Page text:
Deepwater Horizon

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Event.png Deepwater Horizon (Ecocide,  Superfund site,  White-collar crime) Rdf-entity.pngRdf-icon.png
Deepwater Horizon.jpg
Date20 April 2010 - Present
LocationGulf of Mexico,  Mexico,  Louisiana,  United States
Injured (non-fatal)17
Interest ofBrian Gilvary
DescriptionAn ecologically disastrous oil spill

The Deepwater Horizon drilling rig explosion and subsequent fire on the Deepwater Horizon offshore drilling unit, which was owned and operated by Transocean and drilling for BP in the Macondo Prospect oil field (about 40 miles/64 km southeast off the Louisiana coast). The explosion and subsequent fire resulted in the sinking of the platform. The same blowout that caused the explosion also caused an oil well fire and a massive offshore oil spill in the Gulf of Mexico which is considered the largest marine oil spill in the world, and the largest environmental disaster in U.S. history.[1]

A 2010 'controlled burn' of oil off the Louisiana coast.


The disaster was brought about by:

  • Allowing the driller, BP, to cut corners, and to self-regulate
  • Ignoring well-known corruption within the federal agency charged with oversight
  • Dismissing concerns posed by its own scientists

The disaster exposed a major failure of the federal agency empowered to regulate the oil drilling industry (Minerals Management Service). Regulators and employees of the companies they were meant to control repeatedly engaged in parties and interpersonal relationships with each other, often resulting in a lack of actual regulation. Employees of the regulatory agency often moved through a revolving door, at times working for the agency while at other times working for the oil companies. In the end, Secretary of the Interior, Ken Salazar, issued a secretarial order to break up MMS into several regulatory agencies with very narrowly defined roles and duties.[2]

Environmental impact

Deformed shrimp with black tissue were common at the time.[3][4][5]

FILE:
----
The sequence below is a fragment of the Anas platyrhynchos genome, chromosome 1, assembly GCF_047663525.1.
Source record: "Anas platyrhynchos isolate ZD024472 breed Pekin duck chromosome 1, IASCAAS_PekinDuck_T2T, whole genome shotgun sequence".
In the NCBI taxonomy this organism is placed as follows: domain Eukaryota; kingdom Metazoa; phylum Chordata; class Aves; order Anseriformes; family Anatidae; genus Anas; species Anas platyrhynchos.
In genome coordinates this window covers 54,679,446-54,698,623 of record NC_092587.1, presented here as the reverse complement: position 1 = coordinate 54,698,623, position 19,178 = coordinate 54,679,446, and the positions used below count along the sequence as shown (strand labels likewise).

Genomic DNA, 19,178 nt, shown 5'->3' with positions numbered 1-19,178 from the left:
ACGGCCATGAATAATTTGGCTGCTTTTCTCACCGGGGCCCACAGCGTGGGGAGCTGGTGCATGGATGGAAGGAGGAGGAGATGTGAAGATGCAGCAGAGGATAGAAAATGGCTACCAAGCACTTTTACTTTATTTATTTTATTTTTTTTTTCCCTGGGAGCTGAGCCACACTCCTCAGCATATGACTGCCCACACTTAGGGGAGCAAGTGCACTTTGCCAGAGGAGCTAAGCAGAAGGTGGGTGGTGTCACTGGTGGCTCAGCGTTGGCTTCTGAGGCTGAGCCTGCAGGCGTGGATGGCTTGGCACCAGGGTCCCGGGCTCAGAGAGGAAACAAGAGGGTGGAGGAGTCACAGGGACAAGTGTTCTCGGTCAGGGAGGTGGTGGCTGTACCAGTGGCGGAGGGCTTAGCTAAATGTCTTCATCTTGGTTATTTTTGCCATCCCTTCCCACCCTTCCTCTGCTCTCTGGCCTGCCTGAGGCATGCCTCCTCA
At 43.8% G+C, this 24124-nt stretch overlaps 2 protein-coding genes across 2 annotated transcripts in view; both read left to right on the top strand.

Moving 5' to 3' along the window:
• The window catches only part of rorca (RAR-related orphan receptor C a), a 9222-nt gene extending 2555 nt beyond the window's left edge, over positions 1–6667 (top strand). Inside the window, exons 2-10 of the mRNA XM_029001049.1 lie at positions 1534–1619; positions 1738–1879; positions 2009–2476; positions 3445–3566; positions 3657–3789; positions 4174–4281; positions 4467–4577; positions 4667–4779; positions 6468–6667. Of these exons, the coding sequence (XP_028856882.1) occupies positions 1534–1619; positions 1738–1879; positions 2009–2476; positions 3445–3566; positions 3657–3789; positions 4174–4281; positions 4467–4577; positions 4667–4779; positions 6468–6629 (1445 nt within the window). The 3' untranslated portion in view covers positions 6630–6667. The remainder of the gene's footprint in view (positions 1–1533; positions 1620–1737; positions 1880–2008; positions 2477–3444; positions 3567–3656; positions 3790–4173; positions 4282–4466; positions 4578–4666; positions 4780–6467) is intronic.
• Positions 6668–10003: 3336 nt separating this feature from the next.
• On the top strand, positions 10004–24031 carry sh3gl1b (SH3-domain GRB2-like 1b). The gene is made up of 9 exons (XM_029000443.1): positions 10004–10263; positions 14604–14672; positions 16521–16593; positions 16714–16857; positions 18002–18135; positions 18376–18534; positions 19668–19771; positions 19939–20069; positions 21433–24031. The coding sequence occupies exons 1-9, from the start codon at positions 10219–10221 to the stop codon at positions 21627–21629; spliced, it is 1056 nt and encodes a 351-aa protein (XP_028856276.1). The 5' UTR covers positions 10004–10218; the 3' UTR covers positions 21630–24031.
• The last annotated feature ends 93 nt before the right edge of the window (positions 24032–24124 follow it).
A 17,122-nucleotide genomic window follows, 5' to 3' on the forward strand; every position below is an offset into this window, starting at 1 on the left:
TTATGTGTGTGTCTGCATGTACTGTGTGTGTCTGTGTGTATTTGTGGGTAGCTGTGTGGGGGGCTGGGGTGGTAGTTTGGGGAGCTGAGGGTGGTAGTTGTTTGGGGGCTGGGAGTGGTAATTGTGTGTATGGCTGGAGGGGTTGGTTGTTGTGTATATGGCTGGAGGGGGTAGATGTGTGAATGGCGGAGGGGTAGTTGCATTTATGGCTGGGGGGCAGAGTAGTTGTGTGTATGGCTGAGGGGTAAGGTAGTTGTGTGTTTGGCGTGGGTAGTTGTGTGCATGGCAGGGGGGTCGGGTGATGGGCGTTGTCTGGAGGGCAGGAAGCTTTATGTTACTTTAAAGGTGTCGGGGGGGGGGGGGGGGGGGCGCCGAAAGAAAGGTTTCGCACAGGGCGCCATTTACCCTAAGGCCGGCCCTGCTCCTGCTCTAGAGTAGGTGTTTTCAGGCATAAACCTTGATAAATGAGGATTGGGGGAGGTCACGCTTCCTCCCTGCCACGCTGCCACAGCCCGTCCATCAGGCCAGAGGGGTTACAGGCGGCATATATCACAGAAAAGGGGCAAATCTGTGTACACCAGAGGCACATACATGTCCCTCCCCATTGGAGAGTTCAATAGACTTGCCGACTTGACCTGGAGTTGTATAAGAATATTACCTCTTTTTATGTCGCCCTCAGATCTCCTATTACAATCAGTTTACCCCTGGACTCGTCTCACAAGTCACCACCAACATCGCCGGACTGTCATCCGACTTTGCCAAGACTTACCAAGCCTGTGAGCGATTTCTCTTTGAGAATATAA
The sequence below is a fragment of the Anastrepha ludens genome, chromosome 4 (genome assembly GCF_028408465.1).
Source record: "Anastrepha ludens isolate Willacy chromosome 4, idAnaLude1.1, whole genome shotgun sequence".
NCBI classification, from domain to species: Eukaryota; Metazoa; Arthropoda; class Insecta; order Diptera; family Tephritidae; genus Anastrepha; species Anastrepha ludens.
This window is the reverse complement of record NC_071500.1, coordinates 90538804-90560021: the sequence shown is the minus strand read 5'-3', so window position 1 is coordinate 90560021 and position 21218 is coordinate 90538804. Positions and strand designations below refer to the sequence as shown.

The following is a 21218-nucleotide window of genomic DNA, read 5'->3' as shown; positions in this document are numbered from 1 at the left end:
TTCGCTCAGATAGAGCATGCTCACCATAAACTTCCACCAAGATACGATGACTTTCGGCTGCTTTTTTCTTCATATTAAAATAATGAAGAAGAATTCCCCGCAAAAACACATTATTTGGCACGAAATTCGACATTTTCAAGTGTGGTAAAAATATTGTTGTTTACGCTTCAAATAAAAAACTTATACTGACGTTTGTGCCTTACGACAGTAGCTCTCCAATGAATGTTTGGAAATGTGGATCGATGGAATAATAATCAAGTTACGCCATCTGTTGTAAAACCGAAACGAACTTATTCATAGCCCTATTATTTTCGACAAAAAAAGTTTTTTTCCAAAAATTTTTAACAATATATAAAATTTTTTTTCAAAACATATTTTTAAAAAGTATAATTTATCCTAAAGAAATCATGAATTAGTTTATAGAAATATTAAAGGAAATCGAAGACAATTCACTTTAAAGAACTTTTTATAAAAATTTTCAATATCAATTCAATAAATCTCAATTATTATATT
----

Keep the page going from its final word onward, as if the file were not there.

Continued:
Officialdom played down the severity.

The oil spill impacted the marine life heavily in an area (and still does)[6][7] which is reliant on fishing; in the US,[8] as well as in Mexico.[9]

CNN reporting in 2019 had an article with the headline: "Crabs and shrimp are flocking to the Deepwater Horizon spill site to mate, and it's making them sick",[10] that behavior is possibly due to them confusing a toxin released by the oil (or other chemicals used) with a hormone that attracts mates.[11]

Commercially-controlled media reporting in 2010 was mostly clueless when it came to point out the obvious health hazards.[12] Some reported on questions that were raised about official findings.[13] US government agencies declared the seafood from the disaster zone safe in 2015.[14][15]

The oil spill was treated with "Corexit", a chemical that was declared safe at the time, but wasn't.[16][17] Some say the chemical was used to clear the disaster zone visually, but brought about additional burden on the enviroment.[18]


In July 2015 BP reached an $18.7bn settlement with the US government, the states of Alabama, Florida, Louisiana, Mississippi and Texas, as well as 400 local authorities.

BP’s cost for the clean-up, environmental and economic damages and penalties has exceeded $54bn.


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  5. Al Jazeera - Gulf seafood deformities alarm scientists,8 April 18, 2012
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